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Road Trip Part 3: Going to Graceland and Sleeping Under the St. Louis Arch

I’m going to Graceland!

I milked the amenities of The Graduate in Oxford, MS – extending my stay to the last minute before checkout so that I’d be rested for my adventure. Then I downloaded every version and cover of the Paul Simon classic Graceland so I could listen to them on my 1.5 hour drive to Memphis, Tennessee. In full cheesy glory I listened to all of them bobbing my head all along the way. Charlotte stared at me from the passengers seat unclear about what was in store – because she was going to Graceland too. It was way too hot to leave her anywhere – so she was going in with me, in her trusty dog purse.

Now I am not an Elvis fan really – but I do believe in pilgrimage – and a proper Southern Tour includes a visit to The King’s house. Elvis was a true American rags to riches fairy tale, and a true American tragedy of Southern proportions. Born of poor sharecroppers in Mississippi his “talent” was what got him and his family access to money, which he and they all spent quickly on gaudy things (and his manager and family exploited him). He also lived the life and loved it – probably. He never left the United States, he didn’t even have a passport. He died on the toilet of a heart attack brought on by working himself to death and being hopped up on drugs to do it. His story really is the American Dream. Or a quintessential rock star motif/archetype that has unfortunately played out too many times in too many ways.

So at Graceland – we all shall be received, as long as we provide a minimum of $79.95. That entrance fee is the minimum to get to see Elvis’s home – as a bonus you get your photo taken ($35 extra to take it home) and walk through a maze of museums filled with Elvis’s stuff. In one museum they literally have his weight set and a Coleman cooler on display. There is a museum of all of the cars Elvis purchased, Elvis in the Army, a museum of how Elvis influenced performing artist style, one filled with all of his gold records – and after every single museum in another gift shop with different and similar gifts to the others. I ran out of steam after 8 museums and I counted at least 8 gift shops – but I am sure there were more.

And let us not forget the restaurants – BBQ, ice cream, coffeeshop, malt shop, cafe etc…all Elvis themed and expensive. But since you paid $10 for parking and at least $80 to be here you are not leaving, you are paying the $20 bucks for three sticks of catfish, some sad hush puppies and a pile of greens.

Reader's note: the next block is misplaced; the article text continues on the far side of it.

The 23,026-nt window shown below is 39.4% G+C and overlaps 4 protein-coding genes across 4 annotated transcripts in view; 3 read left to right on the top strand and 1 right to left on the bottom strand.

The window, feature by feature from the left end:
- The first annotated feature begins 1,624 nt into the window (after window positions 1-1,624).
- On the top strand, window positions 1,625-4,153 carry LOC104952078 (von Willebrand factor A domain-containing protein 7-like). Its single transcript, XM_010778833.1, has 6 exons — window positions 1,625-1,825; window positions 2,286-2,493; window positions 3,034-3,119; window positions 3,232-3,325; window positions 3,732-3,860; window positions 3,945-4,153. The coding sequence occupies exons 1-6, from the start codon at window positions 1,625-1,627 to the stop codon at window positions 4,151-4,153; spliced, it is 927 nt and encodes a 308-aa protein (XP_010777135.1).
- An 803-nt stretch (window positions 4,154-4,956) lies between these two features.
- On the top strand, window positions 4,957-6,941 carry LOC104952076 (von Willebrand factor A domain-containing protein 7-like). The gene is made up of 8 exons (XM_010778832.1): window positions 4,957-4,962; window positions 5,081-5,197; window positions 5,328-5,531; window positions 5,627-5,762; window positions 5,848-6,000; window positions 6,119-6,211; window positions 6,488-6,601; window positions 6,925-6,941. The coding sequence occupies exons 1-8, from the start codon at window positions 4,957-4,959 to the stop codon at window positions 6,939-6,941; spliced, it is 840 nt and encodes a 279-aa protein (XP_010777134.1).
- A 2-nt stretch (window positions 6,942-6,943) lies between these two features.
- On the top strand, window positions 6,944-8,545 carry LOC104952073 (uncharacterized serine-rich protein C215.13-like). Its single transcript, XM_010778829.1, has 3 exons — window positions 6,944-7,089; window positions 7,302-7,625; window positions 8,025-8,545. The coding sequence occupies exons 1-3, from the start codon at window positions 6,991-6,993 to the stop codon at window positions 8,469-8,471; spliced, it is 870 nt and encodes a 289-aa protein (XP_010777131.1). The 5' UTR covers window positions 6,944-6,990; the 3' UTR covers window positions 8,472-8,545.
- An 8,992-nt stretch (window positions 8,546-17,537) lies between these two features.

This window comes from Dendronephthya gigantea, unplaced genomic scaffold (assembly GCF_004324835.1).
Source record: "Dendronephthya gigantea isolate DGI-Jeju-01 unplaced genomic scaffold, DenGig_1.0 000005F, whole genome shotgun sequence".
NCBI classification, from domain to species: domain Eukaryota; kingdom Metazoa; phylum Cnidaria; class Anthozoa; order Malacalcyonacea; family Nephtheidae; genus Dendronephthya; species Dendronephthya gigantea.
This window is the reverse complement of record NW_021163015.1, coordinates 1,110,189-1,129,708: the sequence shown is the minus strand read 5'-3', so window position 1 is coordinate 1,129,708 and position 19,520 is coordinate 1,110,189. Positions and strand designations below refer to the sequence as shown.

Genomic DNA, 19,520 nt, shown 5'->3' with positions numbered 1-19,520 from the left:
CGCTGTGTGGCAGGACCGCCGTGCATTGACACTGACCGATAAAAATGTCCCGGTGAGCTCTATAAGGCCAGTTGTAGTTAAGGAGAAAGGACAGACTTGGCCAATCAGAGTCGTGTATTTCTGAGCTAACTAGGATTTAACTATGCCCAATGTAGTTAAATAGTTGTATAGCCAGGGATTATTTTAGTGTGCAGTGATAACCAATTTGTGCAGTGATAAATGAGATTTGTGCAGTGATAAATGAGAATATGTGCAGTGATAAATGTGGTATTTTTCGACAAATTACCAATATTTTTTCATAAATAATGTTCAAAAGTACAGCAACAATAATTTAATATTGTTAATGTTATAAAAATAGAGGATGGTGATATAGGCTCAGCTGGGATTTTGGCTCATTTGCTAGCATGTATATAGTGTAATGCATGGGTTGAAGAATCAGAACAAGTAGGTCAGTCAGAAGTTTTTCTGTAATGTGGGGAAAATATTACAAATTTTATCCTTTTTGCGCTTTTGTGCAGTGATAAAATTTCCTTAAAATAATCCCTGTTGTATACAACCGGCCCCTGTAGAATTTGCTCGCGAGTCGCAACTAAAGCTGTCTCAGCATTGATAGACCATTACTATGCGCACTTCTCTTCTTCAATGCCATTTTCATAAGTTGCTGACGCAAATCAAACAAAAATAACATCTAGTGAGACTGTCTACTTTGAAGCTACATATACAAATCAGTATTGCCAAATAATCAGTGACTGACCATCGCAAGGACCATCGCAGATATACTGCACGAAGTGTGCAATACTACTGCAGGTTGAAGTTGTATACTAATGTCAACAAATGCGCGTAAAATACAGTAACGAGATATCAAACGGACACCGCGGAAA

Graceland is large and a complex of pure American Way productized wonder. Elvis in death is still making money hand over fist – even when he is buried in the backyard next to the pool and meditation garden.

Let’s talk about the mansion tour for a moment. My experience. First – I didn’t pre-buy tickets so it was a miracle I got in on the 2 o’clock tour slot (but as a bonus I had time to have lunch and hit the gift shop – which I thought was the only one initially). The tour of the mansion starts with a video timeline of Elvis’s career (just in case you have no idea who he was) and then you get on a shuttle to go across the street from the complex to the actual mansion. You pass by the Lisa Marie airplane on the way (with its own gift shop). Then you unload in front of the house and wait your turn as you take pictures with the mansion behind you.

It was VERY hot, probably a heat advisory level on this day in Memphis, so I was getting tired and irritable and inpatient by the moment. I was wearing black and the dog was heavy in her own black bag on my shoulder. The line was long and we all weren’t in the shade and we had to listen to some guy talk about something by the door – but I couldn’t hear him at all so it was lost on me. I also opted out of the awkward ipad listening device thingy/guided tour (hoping I could just move through the mansion at my own quick pace snapping photos along the way – oh I was so silly). By the time they let us in to the slow cattle corral of a line of humans inside the mansion I was sooo ready to go – but then I couldn’t move because there were way too many humans in the house all at once.